There’s also the risk that they’ll become wrapped up in what they’re doing and continue long past the time they’d normally go to sleep. All these things combine to leave your patients getting less sleep than they’re accustomed to and far less than they need.
The Sleep Foundation - Electronics in the Bedroom: Why it’s important to turn off before you turn in.
The Sleep Judge - Information overload can preventing your mind from settling down to sleep, causing both delayed sleep and less restful sleep.
National Sleep Foundation - Three ways gadgets are keeping you awake: suppression of Melatonin, brain alertness, and waking you up.
National Sleep Foundation - The blue light that’s emitted from these screens can delay the release of sleep-inducing melatonin, increase alertness, and reset the body’s internal clock (or circadian rhythm ) to a later schedule. This is an especially big problem for teens whose circadian rhythms are already shifting naturally, causing them to feel awake later at night. The end result: sleep-deprived or poorly rested kids who have essentially given themselves a mini case of jet lag.
Harvard Medical School - Blue Light has a Dark Side - Light at night is part of the reason so many people don't get enough sleep, says Lockley, and researchers have linked short sleep to increased risk for depression, as well as diabetes and cardiovascular problems.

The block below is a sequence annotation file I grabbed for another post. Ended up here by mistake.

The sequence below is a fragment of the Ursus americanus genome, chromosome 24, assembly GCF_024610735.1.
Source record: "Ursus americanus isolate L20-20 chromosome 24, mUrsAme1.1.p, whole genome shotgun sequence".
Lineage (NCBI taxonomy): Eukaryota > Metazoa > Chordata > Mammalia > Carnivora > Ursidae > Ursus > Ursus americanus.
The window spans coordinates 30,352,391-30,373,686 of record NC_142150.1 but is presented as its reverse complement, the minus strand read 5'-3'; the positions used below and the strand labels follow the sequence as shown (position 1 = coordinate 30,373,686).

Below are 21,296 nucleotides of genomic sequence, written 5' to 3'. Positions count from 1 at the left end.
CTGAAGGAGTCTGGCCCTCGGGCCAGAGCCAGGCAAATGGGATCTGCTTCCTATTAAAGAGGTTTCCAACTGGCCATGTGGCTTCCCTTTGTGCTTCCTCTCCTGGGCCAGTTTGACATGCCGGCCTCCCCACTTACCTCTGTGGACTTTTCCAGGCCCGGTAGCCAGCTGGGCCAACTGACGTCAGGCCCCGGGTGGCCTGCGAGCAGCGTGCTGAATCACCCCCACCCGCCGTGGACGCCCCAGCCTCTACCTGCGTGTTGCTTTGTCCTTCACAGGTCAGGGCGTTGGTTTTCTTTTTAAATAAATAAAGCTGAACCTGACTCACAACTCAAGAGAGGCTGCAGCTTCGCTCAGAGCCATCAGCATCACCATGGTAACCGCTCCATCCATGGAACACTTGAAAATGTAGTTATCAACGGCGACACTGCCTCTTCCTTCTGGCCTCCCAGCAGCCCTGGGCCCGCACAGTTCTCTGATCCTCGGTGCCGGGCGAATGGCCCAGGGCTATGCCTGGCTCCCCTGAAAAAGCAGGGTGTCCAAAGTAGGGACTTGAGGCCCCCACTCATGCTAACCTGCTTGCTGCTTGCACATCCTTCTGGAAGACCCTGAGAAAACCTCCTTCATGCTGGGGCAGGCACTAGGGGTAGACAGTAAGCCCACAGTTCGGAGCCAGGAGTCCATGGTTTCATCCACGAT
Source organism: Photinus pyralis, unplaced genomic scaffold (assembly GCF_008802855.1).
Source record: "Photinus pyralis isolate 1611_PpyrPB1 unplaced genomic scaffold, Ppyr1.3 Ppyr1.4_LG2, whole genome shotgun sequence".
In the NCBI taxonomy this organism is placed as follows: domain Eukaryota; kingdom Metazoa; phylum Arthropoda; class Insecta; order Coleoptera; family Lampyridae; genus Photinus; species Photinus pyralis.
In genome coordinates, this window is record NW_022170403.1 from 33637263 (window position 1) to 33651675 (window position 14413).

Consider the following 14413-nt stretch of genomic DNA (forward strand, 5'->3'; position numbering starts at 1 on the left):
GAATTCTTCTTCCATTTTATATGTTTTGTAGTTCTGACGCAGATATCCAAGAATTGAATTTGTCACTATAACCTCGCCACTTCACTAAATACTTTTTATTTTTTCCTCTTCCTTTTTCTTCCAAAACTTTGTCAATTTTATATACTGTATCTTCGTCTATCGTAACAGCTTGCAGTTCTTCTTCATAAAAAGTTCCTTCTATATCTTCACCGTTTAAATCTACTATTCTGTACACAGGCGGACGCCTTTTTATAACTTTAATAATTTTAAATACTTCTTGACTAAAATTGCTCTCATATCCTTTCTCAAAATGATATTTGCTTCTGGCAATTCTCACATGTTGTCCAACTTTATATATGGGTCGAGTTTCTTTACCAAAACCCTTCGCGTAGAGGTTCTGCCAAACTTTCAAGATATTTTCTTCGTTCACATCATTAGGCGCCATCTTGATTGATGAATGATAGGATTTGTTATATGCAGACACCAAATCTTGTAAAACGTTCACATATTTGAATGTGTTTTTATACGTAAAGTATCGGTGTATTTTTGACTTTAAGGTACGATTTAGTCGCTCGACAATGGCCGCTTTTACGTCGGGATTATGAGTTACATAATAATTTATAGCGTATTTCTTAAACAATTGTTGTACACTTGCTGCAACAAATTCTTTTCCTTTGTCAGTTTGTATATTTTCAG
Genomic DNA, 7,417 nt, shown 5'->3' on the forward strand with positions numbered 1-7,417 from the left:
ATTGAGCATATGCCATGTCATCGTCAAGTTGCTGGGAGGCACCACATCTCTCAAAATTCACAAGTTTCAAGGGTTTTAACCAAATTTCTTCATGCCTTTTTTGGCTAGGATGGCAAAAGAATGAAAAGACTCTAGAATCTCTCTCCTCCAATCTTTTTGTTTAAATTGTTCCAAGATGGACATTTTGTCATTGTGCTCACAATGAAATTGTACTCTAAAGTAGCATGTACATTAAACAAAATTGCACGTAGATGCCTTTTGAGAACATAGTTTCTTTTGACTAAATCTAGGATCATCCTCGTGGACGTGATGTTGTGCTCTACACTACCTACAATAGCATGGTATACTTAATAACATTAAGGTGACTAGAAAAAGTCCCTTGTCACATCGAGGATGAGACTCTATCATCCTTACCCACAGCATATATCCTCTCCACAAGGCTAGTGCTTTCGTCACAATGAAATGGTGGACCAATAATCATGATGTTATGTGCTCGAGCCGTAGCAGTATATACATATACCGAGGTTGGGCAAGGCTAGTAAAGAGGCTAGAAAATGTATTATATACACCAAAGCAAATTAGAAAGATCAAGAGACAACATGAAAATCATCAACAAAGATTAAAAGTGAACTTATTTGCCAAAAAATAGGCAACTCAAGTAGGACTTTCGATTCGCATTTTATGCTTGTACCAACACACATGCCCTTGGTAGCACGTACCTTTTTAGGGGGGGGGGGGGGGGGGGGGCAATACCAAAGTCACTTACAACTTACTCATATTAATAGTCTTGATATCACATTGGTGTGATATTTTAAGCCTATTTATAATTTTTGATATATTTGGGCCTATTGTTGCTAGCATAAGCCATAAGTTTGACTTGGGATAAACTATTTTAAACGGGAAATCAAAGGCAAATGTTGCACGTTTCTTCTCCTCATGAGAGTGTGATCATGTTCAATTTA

Learn More about Sleep Deprivation and Mental Health.
Technology Networks - A large literature of studies on depression and reward circuitry have found that depression is characterized by less activity in the brain’s reward system. The results suggest that sleep deprivation in the tween and teen years may interfere with how the brain processes rewards, which could disrupt mood and put a person at risk of depression, as well as risk-taking behavior and addiction.
Journal of Neuroscience - “Sleep Deprivation Amplifies Reactivity of Brain Reward Networks, Biasing the Appraisal of Positive Emotional Experiences.” Sleep deprivation affects the emotional rapid response area of the brain, known as the amygdala. When short on sleep, the amygdala goes into overdrive, causing us to be more intensely reactive to situations.